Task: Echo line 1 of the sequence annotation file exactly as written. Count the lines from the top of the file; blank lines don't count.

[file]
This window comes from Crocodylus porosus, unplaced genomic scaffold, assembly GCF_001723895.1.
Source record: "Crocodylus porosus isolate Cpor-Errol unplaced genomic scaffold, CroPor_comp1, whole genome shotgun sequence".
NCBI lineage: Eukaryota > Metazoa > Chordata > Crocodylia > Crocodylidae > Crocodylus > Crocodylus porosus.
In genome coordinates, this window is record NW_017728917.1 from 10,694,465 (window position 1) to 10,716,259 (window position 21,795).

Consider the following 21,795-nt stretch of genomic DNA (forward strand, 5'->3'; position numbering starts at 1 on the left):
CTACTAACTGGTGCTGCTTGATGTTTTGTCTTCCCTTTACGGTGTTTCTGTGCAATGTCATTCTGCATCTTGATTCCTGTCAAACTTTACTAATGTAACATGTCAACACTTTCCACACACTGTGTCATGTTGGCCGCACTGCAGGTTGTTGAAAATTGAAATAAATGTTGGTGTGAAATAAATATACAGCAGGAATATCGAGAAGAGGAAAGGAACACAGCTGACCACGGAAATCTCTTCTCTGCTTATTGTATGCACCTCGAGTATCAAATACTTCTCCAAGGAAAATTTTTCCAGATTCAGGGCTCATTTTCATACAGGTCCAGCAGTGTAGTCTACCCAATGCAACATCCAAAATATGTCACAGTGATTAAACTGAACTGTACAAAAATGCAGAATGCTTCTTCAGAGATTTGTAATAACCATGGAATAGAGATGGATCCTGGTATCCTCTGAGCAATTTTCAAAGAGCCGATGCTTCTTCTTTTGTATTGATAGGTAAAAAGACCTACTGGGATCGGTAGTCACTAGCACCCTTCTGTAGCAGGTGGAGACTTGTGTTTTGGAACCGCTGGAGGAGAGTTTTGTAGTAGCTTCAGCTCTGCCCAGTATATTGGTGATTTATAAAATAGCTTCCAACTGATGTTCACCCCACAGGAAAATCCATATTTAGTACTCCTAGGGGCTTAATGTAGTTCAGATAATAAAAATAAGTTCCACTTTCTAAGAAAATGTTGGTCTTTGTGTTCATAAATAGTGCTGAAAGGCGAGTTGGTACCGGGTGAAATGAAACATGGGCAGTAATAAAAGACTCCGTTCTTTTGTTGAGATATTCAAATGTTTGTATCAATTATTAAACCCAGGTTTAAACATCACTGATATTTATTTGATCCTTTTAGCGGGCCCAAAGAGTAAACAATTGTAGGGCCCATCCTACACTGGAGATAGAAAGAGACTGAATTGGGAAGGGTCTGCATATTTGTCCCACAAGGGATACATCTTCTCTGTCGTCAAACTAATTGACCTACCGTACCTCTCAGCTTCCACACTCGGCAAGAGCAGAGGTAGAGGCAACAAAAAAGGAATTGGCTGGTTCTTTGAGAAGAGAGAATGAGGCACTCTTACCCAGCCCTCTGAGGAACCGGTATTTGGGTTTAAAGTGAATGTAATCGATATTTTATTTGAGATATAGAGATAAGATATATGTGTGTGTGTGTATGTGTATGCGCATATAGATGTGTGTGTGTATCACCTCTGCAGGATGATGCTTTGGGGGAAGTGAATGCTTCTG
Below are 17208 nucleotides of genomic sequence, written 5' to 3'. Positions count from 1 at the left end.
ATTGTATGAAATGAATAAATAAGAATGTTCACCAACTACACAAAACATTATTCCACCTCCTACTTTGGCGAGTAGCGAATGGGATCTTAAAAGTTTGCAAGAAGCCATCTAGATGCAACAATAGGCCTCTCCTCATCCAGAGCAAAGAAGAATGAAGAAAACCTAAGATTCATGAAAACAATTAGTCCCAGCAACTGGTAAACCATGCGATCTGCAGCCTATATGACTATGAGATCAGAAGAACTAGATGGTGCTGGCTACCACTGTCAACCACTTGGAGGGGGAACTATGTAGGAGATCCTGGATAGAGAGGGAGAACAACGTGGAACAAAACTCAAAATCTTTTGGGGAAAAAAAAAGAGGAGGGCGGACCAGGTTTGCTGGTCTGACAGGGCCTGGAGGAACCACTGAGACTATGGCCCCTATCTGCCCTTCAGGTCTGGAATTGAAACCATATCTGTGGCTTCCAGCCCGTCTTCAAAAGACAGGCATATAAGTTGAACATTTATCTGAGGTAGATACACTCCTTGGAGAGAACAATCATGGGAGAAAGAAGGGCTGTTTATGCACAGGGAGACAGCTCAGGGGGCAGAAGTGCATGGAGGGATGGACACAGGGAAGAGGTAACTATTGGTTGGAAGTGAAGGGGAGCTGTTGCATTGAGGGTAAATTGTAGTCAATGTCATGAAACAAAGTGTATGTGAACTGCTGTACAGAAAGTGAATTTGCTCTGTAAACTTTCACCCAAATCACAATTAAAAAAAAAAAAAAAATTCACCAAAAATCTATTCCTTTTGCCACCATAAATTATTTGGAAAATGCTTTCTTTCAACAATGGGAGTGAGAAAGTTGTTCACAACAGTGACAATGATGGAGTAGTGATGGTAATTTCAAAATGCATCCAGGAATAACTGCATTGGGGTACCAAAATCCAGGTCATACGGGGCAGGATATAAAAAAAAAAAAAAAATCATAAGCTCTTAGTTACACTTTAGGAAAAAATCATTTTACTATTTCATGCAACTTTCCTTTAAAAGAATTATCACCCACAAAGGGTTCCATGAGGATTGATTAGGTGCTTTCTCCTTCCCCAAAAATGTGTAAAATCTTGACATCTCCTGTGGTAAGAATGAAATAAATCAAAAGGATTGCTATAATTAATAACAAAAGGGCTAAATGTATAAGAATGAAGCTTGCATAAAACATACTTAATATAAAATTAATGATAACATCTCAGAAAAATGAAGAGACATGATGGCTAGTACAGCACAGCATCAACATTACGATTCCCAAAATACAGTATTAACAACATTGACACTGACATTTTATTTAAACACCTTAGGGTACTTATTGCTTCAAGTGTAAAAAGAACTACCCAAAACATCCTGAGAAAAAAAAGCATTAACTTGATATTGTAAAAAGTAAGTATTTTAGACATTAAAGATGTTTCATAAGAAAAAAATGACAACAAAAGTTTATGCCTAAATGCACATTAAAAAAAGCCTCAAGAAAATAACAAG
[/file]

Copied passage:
This window comes from Crocodylus porosus, unplaced genomic scaffold, assembly GCF_001723895.1.